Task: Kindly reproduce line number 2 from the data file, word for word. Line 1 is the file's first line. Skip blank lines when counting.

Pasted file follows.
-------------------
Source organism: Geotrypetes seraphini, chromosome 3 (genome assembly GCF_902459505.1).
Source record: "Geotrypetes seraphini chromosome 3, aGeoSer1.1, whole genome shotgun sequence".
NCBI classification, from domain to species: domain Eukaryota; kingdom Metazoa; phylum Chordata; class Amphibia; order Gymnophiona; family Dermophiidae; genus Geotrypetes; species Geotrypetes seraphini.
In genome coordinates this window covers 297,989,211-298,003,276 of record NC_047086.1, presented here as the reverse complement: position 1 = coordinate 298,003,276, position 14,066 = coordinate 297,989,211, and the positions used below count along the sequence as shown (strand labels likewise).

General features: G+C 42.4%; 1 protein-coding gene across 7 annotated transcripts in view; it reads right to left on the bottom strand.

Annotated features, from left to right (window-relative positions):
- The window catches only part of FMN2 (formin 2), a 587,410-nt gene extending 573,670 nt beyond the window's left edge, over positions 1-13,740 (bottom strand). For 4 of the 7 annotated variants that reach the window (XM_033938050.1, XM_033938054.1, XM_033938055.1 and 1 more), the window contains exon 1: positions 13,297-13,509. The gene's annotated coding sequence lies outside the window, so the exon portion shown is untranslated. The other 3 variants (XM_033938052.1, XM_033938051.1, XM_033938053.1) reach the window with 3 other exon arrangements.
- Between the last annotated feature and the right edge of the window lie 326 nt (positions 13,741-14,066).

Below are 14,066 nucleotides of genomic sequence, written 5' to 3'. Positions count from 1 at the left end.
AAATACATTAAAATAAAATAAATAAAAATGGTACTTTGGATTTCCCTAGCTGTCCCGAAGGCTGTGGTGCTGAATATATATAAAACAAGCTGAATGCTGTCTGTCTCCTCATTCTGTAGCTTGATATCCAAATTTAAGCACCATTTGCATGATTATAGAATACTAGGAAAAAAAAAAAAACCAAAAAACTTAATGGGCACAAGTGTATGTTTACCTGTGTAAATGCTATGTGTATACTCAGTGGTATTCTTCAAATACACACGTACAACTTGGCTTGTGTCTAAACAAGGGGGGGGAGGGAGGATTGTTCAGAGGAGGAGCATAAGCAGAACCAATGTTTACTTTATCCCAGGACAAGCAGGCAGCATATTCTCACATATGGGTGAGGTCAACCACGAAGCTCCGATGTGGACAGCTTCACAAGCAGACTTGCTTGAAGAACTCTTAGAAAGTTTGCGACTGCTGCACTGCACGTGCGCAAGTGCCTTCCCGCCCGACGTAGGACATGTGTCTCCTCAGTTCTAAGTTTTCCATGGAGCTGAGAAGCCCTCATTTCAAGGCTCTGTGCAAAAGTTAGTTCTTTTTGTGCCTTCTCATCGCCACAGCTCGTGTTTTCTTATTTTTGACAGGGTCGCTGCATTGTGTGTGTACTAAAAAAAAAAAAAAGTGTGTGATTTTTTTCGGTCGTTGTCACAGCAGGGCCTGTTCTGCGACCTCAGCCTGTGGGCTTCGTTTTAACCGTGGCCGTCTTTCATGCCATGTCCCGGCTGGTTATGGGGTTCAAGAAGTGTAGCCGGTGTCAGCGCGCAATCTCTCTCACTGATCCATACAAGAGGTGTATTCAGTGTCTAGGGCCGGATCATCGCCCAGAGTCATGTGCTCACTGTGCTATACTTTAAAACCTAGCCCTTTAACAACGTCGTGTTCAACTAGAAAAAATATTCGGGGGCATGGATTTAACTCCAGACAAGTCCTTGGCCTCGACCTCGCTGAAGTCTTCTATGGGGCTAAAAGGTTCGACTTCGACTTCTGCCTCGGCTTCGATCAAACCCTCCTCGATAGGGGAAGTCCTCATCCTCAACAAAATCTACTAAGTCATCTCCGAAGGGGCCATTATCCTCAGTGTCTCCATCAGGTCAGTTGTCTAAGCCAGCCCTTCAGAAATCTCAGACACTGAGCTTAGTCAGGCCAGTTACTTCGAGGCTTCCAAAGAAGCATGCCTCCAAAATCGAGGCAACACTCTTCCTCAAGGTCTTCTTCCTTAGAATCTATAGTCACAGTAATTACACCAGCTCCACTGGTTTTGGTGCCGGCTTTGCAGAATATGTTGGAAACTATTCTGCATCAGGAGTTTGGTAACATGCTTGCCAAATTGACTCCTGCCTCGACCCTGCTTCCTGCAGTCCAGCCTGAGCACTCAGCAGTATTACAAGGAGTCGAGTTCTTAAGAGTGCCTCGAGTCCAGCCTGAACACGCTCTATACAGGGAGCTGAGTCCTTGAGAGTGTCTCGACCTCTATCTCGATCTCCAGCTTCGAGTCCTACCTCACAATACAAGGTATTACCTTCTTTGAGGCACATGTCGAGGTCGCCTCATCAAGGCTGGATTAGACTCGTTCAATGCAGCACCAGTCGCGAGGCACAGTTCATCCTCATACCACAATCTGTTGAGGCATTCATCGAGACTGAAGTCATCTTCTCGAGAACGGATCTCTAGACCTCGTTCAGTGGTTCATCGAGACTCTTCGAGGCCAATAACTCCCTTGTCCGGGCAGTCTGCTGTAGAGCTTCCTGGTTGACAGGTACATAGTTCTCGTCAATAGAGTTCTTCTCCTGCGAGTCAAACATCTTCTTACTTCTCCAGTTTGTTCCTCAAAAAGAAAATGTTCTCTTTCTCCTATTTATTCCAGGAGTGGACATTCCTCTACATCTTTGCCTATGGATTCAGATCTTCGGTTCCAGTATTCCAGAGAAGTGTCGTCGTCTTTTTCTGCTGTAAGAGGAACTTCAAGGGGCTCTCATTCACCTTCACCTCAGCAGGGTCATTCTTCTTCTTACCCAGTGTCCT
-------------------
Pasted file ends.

Source record: "Geotrypetes seraphini chromosome 3, aGeoSer1.1, whole genome shotgun sequence".